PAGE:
Breathing is both affected by and affects the central nervous system.
This means you have the power to observe and adjust how you are feeling simply through observing how you are breathing.
Physicists tell us an observed system is disturbed by the act of observation and call this the "Observer Effect"
And the Sociologists tell us that people behave differently because they know they are being watched, the so called "The Hawthorne effect"
So by you merely observing your breathing, I would place a pretty sure bet, you're going to adjust it slightly!
How you adjust it matters.
A healthy person ought to breath in a pattern where the inhale is shorter than the exhale, there is a slight pause before the next inhale and that in 60 seconds they're getting 5-7 breath cycles. It has been suggested that the "perfect" rate of breathing is 5.5 breaths per minute.
Breath rate aside, as that changes according to activity, the fact that the exhale is longer than the inhale should rarely change. How much longer is completely dependant in activity, but it will nearly always be longer.
The two images in this post are sketches drawn on my whiteboard in the clinic for a client, so forgive me for not having "professional looking" graphics.
This first image represents the basic breath cycle:
The red is the inhale, notice it is shorter than the green exhale. The red line correlates to the Sympathetic side of the nervous system, the Green, the Parasympathetic side.
Sympathetic: Fight/Flight, Action/Reaction, heightened arousal
Parasympathetic: Rest/Digest, Healing, Recovery, lower arousal
Both sides are necessary, and we can emphasise one or the other through changing our breath.
Deliberately inhaling with more emphasis than our exhale can wake us up, it can ramp us up. You'll notice when someone gets scared, anxious or angry, their breathing speeds up, their inhale is more noticeable than their exhale. If you replicate this breathing pattern now, you will probably notice yourself getting a little angsty, ready to pounce. Try it.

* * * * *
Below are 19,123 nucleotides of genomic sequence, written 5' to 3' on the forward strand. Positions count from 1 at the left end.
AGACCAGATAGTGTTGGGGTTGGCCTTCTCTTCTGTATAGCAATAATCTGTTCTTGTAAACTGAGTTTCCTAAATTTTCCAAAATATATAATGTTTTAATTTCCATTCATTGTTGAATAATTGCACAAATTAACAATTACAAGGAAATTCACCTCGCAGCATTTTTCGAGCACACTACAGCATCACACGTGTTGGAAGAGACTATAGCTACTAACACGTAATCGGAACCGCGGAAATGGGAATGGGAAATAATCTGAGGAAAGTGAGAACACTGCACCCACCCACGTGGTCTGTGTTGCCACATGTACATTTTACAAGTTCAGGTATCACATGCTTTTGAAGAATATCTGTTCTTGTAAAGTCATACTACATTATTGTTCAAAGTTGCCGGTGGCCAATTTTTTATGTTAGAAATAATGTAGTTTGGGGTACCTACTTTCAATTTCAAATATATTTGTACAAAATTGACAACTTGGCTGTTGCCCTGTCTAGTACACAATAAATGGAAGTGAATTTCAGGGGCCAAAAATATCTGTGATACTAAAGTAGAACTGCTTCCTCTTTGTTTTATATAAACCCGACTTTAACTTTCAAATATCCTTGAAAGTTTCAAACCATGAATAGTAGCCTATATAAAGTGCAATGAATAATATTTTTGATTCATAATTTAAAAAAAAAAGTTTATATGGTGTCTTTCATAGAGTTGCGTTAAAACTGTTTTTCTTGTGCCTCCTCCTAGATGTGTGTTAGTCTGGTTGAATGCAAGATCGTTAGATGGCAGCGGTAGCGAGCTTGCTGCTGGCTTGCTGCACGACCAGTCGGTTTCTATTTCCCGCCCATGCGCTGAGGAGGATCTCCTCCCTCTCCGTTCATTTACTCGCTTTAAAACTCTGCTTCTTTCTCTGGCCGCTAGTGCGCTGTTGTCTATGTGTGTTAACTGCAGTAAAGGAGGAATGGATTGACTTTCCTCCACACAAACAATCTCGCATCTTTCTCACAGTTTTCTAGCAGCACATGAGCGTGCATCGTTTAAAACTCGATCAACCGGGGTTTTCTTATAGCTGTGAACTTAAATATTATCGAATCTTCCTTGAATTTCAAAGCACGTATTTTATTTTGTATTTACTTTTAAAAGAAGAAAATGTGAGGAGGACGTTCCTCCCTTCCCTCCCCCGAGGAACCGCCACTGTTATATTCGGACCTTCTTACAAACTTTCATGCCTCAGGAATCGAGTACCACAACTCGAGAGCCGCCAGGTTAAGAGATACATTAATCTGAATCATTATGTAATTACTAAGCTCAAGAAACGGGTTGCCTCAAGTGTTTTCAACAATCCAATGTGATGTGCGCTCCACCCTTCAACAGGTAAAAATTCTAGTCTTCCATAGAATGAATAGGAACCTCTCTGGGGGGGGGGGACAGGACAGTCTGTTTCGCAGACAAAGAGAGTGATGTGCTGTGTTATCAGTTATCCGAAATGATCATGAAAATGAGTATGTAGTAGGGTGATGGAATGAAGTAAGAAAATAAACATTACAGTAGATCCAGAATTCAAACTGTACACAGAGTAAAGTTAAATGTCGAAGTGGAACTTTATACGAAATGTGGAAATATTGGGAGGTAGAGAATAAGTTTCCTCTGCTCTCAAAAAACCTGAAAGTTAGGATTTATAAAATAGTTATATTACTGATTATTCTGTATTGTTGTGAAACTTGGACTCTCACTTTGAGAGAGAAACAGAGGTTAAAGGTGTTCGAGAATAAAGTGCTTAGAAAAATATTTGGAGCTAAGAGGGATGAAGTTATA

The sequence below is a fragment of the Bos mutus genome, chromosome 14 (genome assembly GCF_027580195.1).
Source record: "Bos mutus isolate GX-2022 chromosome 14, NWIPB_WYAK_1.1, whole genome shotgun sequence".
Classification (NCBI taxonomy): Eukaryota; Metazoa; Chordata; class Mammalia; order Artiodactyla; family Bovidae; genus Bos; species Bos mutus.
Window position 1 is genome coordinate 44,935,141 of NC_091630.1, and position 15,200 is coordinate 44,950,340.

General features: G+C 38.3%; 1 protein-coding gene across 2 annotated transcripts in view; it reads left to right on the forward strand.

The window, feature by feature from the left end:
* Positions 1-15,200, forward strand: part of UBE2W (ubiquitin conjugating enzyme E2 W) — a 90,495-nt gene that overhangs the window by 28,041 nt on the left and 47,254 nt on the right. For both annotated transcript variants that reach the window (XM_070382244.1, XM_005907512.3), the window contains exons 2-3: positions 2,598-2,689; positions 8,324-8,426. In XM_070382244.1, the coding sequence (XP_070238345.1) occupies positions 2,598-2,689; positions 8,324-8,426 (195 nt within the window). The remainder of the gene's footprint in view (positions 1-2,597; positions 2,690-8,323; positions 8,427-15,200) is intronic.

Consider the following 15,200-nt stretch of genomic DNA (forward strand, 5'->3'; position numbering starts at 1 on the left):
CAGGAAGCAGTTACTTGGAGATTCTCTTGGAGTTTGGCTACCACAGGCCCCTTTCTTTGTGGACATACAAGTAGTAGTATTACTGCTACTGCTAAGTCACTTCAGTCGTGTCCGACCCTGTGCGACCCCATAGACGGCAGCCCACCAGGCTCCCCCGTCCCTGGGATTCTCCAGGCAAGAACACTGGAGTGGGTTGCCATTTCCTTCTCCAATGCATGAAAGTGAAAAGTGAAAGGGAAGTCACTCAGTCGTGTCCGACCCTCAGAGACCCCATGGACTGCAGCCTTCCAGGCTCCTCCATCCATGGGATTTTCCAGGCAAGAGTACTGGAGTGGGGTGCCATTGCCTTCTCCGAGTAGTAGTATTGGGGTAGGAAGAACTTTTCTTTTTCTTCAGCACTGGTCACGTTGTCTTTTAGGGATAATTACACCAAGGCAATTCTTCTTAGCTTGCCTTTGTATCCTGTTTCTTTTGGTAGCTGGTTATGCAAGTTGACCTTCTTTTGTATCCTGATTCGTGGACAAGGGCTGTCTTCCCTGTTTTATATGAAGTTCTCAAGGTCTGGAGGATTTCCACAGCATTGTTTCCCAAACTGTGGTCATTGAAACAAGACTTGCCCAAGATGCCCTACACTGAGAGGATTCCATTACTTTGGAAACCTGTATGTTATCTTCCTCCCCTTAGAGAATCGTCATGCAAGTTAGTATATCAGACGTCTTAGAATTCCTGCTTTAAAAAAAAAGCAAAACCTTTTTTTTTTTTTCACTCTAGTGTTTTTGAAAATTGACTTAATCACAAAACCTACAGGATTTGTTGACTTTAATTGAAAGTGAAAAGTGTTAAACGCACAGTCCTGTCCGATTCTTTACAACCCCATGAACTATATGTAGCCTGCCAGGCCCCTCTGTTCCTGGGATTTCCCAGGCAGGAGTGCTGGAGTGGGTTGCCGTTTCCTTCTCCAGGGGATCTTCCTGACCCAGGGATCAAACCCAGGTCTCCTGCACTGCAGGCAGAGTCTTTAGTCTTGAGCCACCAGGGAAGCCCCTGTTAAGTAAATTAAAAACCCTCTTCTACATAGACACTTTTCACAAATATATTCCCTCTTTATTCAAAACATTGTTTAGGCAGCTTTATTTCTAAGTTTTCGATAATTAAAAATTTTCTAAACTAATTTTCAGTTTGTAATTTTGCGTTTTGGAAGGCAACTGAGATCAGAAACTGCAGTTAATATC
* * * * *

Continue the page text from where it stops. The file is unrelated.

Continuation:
Now, reverse things. Think of someone who's laid back, chilled out. Maybe someone (healthy) who's fallen asleep. Do you notice the depth with which they breath, the longer exhales, the smoother rhythm. Try this yourself, count how long your in breath is, now count the outbreath and make it longer than the in. Do you feel tension dissipating, the body relaxing, maybe the mind slowing?
There are several reasons for this, but one in particular I learned quite recently and drew as this image:
This is your heart and a lung inside the ribcage. On the left the heart has room as the lung is deflating with an exhale. This means the heart has room to fill up with it's full load of blood and pump it out to it's, well, to it's hearts content! The neurons in the heart send out signals to down regulate the arousal level, reduce sympathetic tone and allow the parasympathetic do it's job. On the right, the space is getting a little tight as the lung is inflating, meaning less room for the heart. There's a slightly less room, less blood volume and the neurons send out a signal to upregulate the arousal level, the ramp up the sympathetic nervous system.
Now, my sketch is more comic book than accurate. But never the less, this is a genuine response. So now we can see how inhale dominant breathing is going to send out more stress signals and the exhale dominant breathing will send out more relax signals.
How we utilise this is up to the individual.
If we feel stress, we can deliberately slow our breathing to mitigate it. If we're feeling tight and anxious, we can observe our breath and make appropriate changes. If we're exercising, this is one mechanism we can use to prevent us losing focus due to hyper arousal, we can slow fatigue and moderate ourselves somewhat.
If we're working our rehab and injury management drills, then we can ensure we're in the rest/digest world where the body is much more likely to respond in the manner we want it to.
So I ask you, how are you breathing right now?
Which is longer, the inhale or the exhale?
Dave Hedges www.DaveHedges.net